Historical background

The Uckfield Millennium Green is situated in the southeast corner of Uckfield on the site of clay pits dug to support the activities of the brickworks of Benjamin Ware & Sons. Brickmaking in Uckfield, and at Benjamin Ware & Sons in particular, is more fully described by Molly Beswick in Hindsight Volume 3 published by the Uckfield and District Preservation Society. (www.udps.co.uk)

The Uckfield Millennium Green site totals 21.99 acres and as such is one of the largest of the present 499 English Millennium Green sites. In 1910 it straddled two Parishes; 14.73 acres (enclosure number 698) within the Framfield Parish with the remaining 7.26 acres (enclosure numbers 383 and 8) in the Parish of Uckfield. The Ordnance Survey 25 inch map of 1910 clearly shows this division. The bulk of the area is described in the 1910 Schedule as arable and at that time was grazed by livestock from the adjacent Shipreed Farm. Francis Barchard of Horsted Place then owned the farm.

Molly Beswick describes in her article how the adjacent brickworks of Benjamin Ware & Sons thrived in the early 1920’s under the able management of William Ware. Whilst clay was initially dug from a large pit on the brickyard site, other sources were constantly sought to keep up with the demand for bricks and tiles.

The land of Shipreed Farm was an obvious local source of clay that could be obtained with minimal additional transport costs and, on the 9th March 1922, a lease for the site was granted to Benjamin Ware & Sons. Yellow clay was dug for flowerpots from all over the site whilst clay pits were dug to allow extraction of grey clay for pipes and shale clay for brickmaking. Clay-working machinery was quickly installed and a narrow gauge track laid to allow raw material to be hauled to the brickworks by small locomotives. Although the slump of the late 1920s caused a temporary decline in brick and tile demand, by the mid 1930s business was again booming. With such prosperity William Ware was keen to secure his major local source of raw material and on the 21st December 1937 he purchased the site for £2000. Francis Barchard had died by this time, the sale deeds being engrossed by his widow, Maud Agnes Barchard.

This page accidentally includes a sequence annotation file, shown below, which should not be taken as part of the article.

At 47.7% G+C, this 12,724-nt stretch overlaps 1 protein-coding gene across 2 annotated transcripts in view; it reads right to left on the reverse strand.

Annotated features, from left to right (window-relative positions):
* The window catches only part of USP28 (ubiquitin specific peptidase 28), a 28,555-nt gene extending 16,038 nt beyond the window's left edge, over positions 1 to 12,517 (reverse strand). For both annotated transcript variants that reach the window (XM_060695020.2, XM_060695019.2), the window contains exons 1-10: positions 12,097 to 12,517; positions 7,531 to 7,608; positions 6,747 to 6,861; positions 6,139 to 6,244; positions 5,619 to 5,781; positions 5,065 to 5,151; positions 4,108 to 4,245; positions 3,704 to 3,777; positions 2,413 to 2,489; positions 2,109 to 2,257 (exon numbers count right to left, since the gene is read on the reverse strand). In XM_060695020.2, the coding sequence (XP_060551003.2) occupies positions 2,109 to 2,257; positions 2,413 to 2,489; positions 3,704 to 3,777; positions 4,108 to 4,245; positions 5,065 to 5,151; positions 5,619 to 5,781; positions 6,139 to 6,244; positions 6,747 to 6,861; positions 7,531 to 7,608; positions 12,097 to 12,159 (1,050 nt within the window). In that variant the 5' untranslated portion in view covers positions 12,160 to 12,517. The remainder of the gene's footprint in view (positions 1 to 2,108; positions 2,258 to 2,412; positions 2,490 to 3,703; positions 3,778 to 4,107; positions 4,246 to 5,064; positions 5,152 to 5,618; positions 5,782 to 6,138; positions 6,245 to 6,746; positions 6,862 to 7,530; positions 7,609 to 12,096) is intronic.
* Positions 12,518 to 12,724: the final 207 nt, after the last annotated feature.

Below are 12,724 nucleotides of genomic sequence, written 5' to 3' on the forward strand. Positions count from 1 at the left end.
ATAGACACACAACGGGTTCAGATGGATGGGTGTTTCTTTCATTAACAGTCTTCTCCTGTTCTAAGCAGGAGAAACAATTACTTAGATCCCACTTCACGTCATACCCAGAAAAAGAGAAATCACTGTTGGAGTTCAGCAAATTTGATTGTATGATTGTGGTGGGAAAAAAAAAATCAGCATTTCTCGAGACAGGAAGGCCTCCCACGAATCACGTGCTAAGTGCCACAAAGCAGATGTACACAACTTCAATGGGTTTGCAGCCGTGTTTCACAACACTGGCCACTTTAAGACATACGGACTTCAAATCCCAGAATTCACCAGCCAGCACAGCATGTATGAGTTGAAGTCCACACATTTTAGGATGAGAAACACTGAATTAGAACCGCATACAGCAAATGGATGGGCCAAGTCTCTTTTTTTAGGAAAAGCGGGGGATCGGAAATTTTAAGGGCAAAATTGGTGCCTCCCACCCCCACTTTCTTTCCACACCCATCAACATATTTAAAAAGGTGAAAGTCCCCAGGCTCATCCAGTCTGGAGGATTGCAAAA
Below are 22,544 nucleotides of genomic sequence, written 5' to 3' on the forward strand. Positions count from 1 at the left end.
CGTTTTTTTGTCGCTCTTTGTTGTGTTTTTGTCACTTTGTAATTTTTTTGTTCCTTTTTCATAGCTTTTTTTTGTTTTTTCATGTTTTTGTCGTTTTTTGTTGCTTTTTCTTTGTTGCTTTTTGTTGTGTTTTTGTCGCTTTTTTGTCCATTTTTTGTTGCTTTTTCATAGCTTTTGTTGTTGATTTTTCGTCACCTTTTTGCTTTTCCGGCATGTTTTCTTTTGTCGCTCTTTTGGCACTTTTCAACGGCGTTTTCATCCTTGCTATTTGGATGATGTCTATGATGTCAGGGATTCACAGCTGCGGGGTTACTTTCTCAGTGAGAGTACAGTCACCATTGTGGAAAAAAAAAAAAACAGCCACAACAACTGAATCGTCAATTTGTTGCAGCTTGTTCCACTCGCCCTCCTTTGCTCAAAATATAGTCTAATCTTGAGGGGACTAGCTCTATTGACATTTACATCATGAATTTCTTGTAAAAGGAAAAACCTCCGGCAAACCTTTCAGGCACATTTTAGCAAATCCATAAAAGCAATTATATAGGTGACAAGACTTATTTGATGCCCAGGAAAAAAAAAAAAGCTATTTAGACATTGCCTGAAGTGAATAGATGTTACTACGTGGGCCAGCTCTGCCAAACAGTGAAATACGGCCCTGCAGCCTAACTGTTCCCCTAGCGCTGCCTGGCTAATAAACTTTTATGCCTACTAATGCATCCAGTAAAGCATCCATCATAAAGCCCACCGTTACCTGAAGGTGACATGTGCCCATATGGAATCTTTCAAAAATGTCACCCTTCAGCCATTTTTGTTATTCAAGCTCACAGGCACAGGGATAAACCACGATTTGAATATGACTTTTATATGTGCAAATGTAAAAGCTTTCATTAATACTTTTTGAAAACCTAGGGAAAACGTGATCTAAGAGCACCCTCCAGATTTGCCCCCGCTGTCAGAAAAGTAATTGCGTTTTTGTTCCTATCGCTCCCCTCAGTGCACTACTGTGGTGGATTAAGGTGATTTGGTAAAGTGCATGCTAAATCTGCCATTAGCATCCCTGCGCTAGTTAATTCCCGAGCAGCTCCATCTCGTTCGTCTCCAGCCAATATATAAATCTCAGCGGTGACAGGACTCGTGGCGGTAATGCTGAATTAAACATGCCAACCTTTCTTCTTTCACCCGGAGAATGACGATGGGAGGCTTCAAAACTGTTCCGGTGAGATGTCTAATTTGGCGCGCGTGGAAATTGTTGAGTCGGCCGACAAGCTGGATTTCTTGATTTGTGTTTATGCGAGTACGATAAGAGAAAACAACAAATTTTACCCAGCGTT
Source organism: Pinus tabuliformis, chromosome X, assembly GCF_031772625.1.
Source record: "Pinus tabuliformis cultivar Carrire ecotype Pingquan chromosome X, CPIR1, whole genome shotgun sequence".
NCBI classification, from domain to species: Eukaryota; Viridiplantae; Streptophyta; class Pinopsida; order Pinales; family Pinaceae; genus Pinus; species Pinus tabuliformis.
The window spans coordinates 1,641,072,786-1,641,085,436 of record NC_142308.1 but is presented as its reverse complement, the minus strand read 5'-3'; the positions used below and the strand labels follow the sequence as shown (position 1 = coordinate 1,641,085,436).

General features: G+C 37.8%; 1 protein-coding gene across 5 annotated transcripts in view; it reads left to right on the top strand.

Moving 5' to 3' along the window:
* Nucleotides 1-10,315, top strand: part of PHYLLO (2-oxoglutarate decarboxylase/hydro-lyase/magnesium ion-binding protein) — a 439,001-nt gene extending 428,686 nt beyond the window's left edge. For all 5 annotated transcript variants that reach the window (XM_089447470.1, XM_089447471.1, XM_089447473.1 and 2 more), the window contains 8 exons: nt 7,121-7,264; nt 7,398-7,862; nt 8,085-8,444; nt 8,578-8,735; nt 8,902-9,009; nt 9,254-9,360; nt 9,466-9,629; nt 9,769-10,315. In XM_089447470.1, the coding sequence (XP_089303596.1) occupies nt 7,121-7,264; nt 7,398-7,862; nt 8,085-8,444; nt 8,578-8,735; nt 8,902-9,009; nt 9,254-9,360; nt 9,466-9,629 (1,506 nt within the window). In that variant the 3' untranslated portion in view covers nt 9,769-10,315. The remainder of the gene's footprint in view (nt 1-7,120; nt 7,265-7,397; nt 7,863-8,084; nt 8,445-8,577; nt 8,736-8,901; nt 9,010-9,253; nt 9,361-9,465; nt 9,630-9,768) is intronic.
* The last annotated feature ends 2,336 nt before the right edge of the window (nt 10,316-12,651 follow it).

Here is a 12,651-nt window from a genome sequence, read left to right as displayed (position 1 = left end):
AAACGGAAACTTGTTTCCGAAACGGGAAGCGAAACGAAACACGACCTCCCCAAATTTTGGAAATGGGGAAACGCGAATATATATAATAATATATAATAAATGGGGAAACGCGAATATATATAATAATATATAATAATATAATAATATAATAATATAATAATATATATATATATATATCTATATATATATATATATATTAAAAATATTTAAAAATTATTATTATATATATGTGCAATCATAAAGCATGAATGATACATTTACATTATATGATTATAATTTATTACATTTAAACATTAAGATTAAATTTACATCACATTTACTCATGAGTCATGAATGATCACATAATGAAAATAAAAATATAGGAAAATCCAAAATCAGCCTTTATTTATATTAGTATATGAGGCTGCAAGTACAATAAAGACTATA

For the next 20 years the land was worked to exploit the available clay. Since its first occupation by Benjamin Ware & Sons in 1922, two deep pits had been dug and two shallower workings created. However, by the early 1960s suitable clay on the site was running out. Although new sources of clay were being obtained from a company-owned site at Holmes Hill in Whitesmith, the introduction of both building blocks and the plastic flowerpot rendered handcrafted items non-competitive and in 1970 the works closed.

The Brickworks site was sold for light industrial development whilst the 21.99 acres were for a time abandoned. East Sussex County Council eventually bought the site with a view to establishing a recycling plant in the disused claypits. Fortunately by this time nature had already started to cover the scars left from the clay extraction. All manner of vegetation and wildlife had now become established on the site such that in 1996 the two deep clay pits were declared a Site of Nature Conservation Interest (SNCI).

In 1997, with help from the Uckfield Town Council, East Sussex County Council and some interested local residents a successful application was made to the Countryside Agency for a grant to establish a Millennium Green on the site and on 30th March 1998 a Trust was established.

If you can add to this history we would love to hear from you; photos, pictures and ephemera are particularly welcomed. You can e-mail us at info@uckfieldmillenniumgreen.co.uk.